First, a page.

PhD opportunity: Adélie penguin population ecology in the Ross Sea
Adelie penguins are considered an indicator species of ecosystem function. The Ross Sea was recently designated a Marine Protected Area (MPA), which will limit fishing in the area significantly. However, this protection status will be reviewed periodically and could be modified or withdrawn. The research aims to understand population dynamics so that we can forecast outcomes of a range of different management and climate change scenarios, which should contribute to the decision making on the future of the MPA.
Statistical and simulation modelling will be used to explore a subset of the following interdependent processes: foraging movement of breeding adults, chick provisioning and growth, fledgling success, over-winter movements, survivorship and population dynamics. The student will have access to existing data and will participate in at least one field season in the Ross Sea (i.e. 10 weeks at Cape Bird or Cape Adare) to collect new data. Throughout the project, the student will collaborate with a range of scientists with expertise in ecology and statistics.
The successful candidate will enrol in a Ph.D. at the University of Otago under the direct supervision of Dr. Matthew Schofield in the Department of Mathmatics and Statistics. The student will be co-supervised by Professor Phil Seddon in the Department of Zoology, and Dr. Dean Anderson of Manaaki Whenua Landcare Research. Applicants should have a strong background in both ecology and statistics, and satisfy the University of Otago’s entry requirements for PhD study.
A knowledge of Bayesian data analysis is an advantage. The student should have an understanding of statistical modelling and computation.
This position is contigent on the successful obtainment of a University of Otago Doctoral or equivalent scholarship (https://www.otago.ac.nz/graduate-research/scholarships/phd/index.html). The scholarship covers Ph.D. tuition fees for a domestic or international student plus a living allowance of NZ$25,000 per annum for three years. The starting date will be 1 February 2019.
For further information and to apply, please contact:
Dr. Matthew Schofield
Department of Mathmatics and Statistics
University of Otago
Photo by Jason Auch - originally posted to Flickr as IMG_0760, CC BY 2.0, https://commons.wikimedia.org/w/index.php?curid=9703652
Impact of tourism on whales and dolphins
The study focused on populations of spinner dolphins off the coast of Egypt in sites with no tourism, controlled tourist activity, and uncontrolled tourist activity. In the uncontrolled site, in particular, there is great concern that the dolphins' resting patterns are being disrupted.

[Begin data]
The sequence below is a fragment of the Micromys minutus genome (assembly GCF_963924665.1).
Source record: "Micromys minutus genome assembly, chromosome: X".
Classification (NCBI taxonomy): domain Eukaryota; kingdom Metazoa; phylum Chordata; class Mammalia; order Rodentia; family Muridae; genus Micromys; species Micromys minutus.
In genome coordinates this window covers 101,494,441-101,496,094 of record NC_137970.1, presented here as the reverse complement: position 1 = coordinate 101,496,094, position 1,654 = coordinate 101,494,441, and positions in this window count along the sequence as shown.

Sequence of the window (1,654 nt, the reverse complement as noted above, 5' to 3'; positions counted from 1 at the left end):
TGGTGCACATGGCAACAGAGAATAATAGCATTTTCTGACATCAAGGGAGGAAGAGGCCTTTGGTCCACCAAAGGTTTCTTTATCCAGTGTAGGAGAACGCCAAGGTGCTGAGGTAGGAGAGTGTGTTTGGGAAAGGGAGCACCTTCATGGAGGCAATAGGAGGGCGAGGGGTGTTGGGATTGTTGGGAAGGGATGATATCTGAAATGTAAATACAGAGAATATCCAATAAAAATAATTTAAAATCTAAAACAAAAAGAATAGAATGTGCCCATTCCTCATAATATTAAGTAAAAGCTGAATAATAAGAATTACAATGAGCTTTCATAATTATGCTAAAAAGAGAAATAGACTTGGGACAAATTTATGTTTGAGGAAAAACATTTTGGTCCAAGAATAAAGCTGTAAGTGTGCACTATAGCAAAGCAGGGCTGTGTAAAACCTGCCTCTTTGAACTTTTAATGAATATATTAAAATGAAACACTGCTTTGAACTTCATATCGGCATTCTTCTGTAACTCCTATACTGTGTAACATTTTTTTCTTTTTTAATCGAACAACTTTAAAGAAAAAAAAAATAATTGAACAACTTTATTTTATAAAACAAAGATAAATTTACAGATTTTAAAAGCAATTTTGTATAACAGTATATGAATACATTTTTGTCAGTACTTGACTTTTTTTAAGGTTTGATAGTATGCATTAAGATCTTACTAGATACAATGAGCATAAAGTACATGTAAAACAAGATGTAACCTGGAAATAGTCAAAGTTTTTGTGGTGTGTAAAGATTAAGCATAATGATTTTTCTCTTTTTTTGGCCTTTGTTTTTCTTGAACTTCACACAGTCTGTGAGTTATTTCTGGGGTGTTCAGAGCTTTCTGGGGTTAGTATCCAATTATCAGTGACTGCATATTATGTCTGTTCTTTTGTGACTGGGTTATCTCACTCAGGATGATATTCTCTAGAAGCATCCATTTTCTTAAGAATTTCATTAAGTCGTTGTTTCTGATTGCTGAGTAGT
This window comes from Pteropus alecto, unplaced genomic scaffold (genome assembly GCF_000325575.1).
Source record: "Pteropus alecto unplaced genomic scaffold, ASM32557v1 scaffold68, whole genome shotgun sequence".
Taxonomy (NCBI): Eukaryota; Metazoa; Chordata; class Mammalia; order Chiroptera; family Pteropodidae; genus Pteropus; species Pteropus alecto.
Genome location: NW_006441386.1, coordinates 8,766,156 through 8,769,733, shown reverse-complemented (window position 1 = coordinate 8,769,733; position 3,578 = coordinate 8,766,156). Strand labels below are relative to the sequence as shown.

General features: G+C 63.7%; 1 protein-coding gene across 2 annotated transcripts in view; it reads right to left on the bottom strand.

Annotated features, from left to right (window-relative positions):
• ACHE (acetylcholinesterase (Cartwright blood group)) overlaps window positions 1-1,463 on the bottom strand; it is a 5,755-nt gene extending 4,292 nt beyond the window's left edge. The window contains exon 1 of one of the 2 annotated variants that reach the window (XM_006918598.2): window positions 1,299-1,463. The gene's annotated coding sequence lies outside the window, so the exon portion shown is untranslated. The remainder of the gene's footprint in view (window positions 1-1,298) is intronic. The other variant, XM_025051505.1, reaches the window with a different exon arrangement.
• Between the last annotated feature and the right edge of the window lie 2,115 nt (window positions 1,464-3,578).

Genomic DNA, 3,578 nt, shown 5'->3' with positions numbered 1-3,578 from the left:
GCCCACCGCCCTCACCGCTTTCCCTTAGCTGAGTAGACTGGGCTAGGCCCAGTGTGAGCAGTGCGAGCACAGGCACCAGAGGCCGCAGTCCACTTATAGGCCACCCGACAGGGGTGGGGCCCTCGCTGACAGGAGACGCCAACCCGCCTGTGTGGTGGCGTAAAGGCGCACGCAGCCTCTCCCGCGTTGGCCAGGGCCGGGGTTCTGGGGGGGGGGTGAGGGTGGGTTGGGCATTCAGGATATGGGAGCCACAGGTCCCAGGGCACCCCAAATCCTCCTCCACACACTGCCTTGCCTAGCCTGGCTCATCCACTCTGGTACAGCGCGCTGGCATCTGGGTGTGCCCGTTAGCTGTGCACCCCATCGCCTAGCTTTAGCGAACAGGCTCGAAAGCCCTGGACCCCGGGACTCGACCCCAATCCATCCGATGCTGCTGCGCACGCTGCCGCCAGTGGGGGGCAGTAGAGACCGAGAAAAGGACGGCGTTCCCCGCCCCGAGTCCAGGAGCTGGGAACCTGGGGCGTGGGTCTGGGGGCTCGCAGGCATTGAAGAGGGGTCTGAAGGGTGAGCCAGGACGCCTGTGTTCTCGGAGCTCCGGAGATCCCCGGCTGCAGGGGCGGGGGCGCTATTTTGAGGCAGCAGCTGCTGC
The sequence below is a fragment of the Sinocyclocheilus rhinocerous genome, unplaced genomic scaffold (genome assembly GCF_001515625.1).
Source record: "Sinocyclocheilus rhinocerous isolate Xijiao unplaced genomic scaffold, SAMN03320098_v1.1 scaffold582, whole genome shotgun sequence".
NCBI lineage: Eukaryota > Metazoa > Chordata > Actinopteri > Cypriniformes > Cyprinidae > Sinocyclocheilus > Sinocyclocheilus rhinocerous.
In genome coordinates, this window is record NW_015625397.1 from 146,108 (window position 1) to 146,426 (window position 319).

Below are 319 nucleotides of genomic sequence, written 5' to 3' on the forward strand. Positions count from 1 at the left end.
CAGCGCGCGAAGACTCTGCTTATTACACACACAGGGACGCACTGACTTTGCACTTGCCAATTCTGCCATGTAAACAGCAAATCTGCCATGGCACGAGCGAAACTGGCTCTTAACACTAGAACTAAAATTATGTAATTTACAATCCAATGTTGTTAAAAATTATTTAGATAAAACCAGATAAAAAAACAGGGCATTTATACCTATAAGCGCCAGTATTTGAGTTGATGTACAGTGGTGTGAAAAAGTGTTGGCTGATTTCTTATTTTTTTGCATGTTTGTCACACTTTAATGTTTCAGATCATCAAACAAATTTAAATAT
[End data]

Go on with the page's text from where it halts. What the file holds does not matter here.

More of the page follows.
The study "Behavioural responses of spinner dolphins to human interactions" has been published by Royal Society Open Science
Photo credit: A.Cesario (HEPCA)
John Holmes, exceptional PhD thesis
Congratulations to John for having his PhD thesis "Modelling strategies to improve genetic evaluation for the New Zealand sheep industry" added to the Division of Sciences' List of Exceptional Doctoral Theses.
John's work involved assessing the accuracy of animal comparisons (that are required for selective mating practices) when genomic data is incorporated.
Welcome to Dominic Searles
We are delighted Dominic Searles has joined us as a Lecturer in Mathematics. Dominic studied mathematics at the University of Auckland and then completed his PhD at the University of Illinois at Urbana-Champaign in 2015. Afterwards, he was a postdoc at the University of Southern California. He and his family have now decided to come back to New Zealand and have swapped the Californian sun for the more moderate Dunedin climate. Dominic's research is in algebraic combinatorics with a focus on Schubert calculus. A warm welcome to you, Dominic.
Matthew Schofield received the Littlejohn research award at the 2017 New Zealand Statistics Association conference. The Littlejohn award recognizes excellence in research, based on publications during the five calendar years.
Congratulations to Timothy Bilton who was recently judged joint winner of the student prize for his talk at the 2017 New Zealand Statistics Association conference. This follows from Timothy winning the prize for best student talk at the MapNet2017 conference earlier in the year. Congratulations Timothy!
Congratulations to Heloise Pavanato who was judged as a runner-up in the student prize at the SEEM2017 conference. Congratulations Heloise.
Networking at the World Statistics Conference
Matt Parry and John Harraway recently represented the Department at the ISI World Statistics Conference in Marrakech, Morocco. Matt organized and spoke at a session on applications of scoring rules and chaired a session on 'Models and Visualization for Exploratory Analysis of Big Data'. John chaired a number of meetings related to the International Statistical Literacy Project.
The Department is deeply saddened to report the recent death on July 15 of Associate Professor John Clark. John was a long serving member of the Department having been appointed in 1970 and having retired in 2013.
Maryam Mirzakhani, Fields medalist, dies at 40
Maryam Mirzakhani, the world’s first woman to win the Fields Medal, passed away on July 15 after a four-year battle with breast cancer. She was only 40. See here or here for information about her life and work.
Image credit:By Source (WP:NFCC#4), Fair use, https://en.wikipedia.org/w/index.php?curid=54562016
Early Career Research Awards
Welcome to Melissa Tacy
We are thrilled to welcome Melissa Tacy to the Department as a Lecturer in Mathematics. Melissa's research lies within the intersection of microlocal analysis, semiclassical analysis and harmonic analysis, and is particularly focused on quantum chaos. Most recently, Melissa was at the Mathematical Sciences Institute at the Australian National University.